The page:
The Journal of Behavioral Health Services & Research

, Volume 32, Issue 2, pp 141–154

Building resilience in children of mothers who have Co-occurring Disorders and histories of Violence

Intervention model and implementation issues

Authors

    • Institute for Health and Recovery
  • Elke Rechberger
    • Systems Change Center, PROTOTYPES
  • Lisa A. Russell
    • ETR Associates
  • Nancy R. VanDeMark
    • Arapahoe House, Inc
  • Chanson D. Noether
    • Analysis Division, Policy Research Associates
  • Maura O'Keefe
    • the School of Social Work at the University of Southern California
  • Karen Gould
    • WELL Child Project at Institute for Health and Recovery
  • Susan Mockus
    • TAMAR Program, Baltimore
  • Melissa V. Rael
    • SAMHSA/Center for Substance Abuse Treatment
Special Issue

DOI: 10.1007/BF02287263

Cite this article as:
Finkelstein, N., Rechberger, E., Russell, L.A. et al. The Journal of Behavioral Health Services & Research (2005) 32: 141. doi:10.1007/BF02287263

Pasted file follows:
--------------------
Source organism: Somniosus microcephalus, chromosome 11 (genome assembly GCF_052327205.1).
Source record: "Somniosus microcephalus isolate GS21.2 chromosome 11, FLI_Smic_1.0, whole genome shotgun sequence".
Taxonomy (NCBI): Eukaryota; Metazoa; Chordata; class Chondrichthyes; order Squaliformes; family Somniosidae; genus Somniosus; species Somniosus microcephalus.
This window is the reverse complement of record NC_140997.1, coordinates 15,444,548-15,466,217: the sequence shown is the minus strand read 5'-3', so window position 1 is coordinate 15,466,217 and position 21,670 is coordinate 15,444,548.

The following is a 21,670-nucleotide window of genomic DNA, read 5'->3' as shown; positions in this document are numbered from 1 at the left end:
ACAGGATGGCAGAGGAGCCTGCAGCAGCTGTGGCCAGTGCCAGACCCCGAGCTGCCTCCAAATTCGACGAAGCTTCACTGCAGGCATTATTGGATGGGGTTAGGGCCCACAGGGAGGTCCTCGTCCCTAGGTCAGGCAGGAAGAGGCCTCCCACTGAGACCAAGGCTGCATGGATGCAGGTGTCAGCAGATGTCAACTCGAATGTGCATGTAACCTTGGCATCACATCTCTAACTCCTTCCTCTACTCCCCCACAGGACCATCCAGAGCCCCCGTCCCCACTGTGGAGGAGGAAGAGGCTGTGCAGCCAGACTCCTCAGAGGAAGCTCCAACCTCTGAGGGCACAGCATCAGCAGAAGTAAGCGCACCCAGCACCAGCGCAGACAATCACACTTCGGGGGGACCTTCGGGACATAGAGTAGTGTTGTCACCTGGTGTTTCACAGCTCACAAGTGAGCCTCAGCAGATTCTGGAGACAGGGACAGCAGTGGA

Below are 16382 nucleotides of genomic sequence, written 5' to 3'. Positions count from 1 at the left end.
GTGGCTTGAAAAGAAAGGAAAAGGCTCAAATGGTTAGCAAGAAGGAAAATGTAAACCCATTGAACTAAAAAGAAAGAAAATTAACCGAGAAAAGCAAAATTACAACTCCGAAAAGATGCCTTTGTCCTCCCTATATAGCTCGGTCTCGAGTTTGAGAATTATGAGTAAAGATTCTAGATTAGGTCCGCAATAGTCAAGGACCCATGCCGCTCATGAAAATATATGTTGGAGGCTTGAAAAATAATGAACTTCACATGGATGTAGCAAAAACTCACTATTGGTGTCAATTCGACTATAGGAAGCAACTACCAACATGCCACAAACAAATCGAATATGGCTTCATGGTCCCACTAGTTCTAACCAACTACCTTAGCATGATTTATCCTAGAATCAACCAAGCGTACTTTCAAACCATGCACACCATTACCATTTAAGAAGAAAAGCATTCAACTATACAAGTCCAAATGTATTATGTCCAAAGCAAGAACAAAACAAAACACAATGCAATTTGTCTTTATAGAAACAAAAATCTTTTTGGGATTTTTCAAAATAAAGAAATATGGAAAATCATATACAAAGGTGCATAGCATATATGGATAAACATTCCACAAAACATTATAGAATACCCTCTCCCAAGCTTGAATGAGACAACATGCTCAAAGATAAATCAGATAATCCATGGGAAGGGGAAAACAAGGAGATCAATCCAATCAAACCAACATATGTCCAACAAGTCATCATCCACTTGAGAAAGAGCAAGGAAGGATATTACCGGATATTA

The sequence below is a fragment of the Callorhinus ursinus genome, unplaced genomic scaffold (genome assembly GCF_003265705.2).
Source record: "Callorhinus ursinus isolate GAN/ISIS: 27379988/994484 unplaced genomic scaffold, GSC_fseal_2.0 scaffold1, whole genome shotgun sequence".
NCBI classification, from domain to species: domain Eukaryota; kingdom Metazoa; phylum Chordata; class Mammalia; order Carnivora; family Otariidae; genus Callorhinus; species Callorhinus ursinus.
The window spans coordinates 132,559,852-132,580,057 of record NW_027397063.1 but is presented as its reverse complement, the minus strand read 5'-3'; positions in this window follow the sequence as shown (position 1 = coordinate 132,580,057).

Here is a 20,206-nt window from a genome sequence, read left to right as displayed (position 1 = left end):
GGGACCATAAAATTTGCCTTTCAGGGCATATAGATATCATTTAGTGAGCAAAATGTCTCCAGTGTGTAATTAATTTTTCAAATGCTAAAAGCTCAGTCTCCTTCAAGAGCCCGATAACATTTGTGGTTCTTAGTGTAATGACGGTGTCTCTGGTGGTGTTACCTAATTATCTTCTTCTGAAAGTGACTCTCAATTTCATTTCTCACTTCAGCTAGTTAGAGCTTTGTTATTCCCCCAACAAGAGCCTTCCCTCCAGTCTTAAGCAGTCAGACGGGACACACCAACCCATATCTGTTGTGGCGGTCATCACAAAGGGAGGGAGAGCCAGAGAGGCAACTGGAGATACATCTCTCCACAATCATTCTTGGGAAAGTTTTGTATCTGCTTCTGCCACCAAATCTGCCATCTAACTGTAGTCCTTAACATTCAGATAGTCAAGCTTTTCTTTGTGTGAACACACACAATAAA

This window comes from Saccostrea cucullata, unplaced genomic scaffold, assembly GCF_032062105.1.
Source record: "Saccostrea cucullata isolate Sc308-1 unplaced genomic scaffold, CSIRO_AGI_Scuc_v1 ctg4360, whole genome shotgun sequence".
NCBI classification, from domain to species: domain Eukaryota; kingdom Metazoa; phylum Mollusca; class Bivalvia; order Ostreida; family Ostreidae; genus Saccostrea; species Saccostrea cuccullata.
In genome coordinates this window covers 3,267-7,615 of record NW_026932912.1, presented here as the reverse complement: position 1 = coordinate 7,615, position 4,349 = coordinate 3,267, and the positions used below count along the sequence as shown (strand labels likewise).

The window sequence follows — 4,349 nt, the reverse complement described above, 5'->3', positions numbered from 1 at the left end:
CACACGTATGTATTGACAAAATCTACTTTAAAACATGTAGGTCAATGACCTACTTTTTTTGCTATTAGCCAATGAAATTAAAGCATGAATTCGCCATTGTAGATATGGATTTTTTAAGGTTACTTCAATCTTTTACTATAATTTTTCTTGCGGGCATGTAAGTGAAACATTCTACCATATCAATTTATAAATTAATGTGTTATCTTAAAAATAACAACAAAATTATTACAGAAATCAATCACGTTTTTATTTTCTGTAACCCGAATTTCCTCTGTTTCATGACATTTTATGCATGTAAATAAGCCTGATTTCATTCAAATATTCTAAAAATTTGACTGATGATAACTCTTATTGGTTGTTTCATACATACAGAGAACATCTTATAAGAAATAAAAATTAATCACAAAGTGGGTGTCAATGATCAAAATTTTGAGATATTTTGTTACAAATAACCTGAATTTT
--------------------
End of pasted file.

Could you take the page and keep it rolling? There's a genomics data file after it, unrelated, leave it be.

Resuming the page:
Abstract

Historically, children of parents with co-occurring substance abuse and mental health disorders and histories of violence/trauma have been overlooked in behavioral health treatment systems. The Women, Co-occurring Disorders and Violence Study (WCDVS) was a 5-year initiative funded by the United States Substance Abuse and Mental Health Services Administration (SAMHSA) that included a Children's Study that explored the treatment needs of children of women with these multiple disorders. This article describes the development of the Children's Study intervention that included clinical assessment, group intervention, and resource coordination/advocacy for children aged 5–10 to build resilience through increasing coping skills, improving interpersonal relationships, and helping coalesce positive identity and self-esteem. Innovative procedures, including the participation of consumer/survivor/recovering women and mothers, in the planning, implementation, and administrative applications of this intervention and study are also highlighted. It is recommended that programs begin to implement family-focused integrated treatment approaches that can potentially increase protective factors for children affected by parental mental illness, substance abuse, and violence.

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Copyright information

© National Council for Community Behavioral Healthcare 2005